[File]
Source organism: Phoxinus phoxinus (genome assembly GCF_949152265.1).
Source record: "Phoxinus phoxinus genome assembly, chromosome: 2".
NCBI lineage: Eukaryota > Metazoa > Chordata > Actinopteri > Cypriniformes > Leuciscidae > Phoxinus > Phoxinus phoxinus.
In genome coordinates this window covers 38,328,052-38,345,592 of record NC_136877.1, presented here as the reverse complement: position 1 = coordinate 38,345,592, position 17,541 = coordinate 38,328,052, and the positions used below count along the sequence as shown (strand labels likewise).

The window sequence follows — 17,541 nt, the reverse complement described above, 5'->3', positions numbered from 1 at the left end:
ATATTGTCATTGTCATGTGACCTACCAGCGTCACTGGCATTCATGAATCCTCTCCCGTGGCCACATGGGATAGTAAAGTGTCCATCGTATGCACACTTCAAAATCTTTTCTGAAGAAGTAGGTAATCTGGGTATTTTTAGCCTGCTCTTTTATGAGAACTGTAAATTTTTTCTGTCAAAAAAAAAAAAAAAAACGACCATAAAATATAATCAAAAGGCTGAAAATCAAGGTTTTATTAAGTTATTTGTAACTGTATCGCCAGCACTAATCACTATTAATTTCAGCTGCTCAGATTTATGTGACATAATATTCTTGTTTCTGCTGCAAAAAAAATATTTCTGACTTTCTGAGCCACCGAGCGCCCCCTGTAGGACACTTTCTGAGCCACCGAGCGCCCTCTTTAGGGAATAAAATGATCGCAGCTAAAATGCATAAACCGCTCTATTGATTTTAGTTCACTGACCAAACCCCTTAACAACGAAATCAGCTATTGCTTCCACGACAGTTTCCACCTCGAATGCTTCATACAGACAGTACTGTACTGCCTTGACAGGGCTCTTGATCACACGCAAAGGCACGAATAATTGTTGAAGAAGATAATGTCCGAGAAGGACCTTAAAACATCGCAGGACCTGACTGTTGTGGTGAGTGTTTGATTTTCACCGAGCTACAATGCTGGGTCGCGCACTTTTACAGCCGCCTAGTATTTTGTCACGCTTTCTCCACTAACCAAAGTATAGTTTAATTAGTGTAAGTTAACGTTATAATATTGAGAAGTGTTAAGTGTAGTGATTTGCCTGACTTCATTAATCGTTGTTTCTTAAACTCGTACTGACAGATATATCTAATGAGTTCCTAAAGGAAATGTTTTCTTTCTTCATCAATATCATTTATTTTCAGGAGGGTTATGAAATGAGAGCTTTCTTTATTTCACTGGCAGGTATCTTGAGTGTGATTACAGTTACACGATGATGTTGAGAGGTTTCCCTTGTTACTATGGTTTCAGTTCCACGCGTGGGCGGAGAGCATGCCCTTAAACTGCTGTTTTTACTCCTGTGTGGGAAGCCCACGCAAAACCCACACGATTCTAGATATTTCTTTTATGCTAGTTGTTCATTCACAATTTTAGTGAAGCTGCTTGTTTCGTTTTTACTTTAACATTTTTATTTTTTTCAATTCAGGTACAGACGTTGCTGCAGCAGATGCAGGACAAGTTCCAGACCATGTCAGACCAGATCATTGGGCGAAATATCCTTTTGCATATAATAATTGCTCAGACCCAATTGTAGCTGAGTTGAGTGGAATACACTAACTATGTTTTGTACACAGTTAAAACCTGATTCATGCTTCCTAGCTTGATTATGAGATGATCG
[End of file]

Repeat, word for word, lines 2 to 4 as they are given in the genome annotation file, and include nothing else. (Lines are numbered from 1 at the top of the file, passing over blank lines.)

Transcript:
Source record: "Phoxinus phoxinus genome assembly, chromosome: 2".
NCBI lineage: Eukaryota > Metazoa > Chordata > Actinopteri > Cypriniformes > Leuciscidae > Phoxinus > Phoxinus phoxinus.
In genome coordinates this window covers 38,328,052-38,345,592 of record NC_136877.1, presented here as the reverse complement: position 1 = coordinate 38,345,592, position 17,541 = coordinate 38,328,052, and the positions used below count along the sequence as shown (strand labels likewise).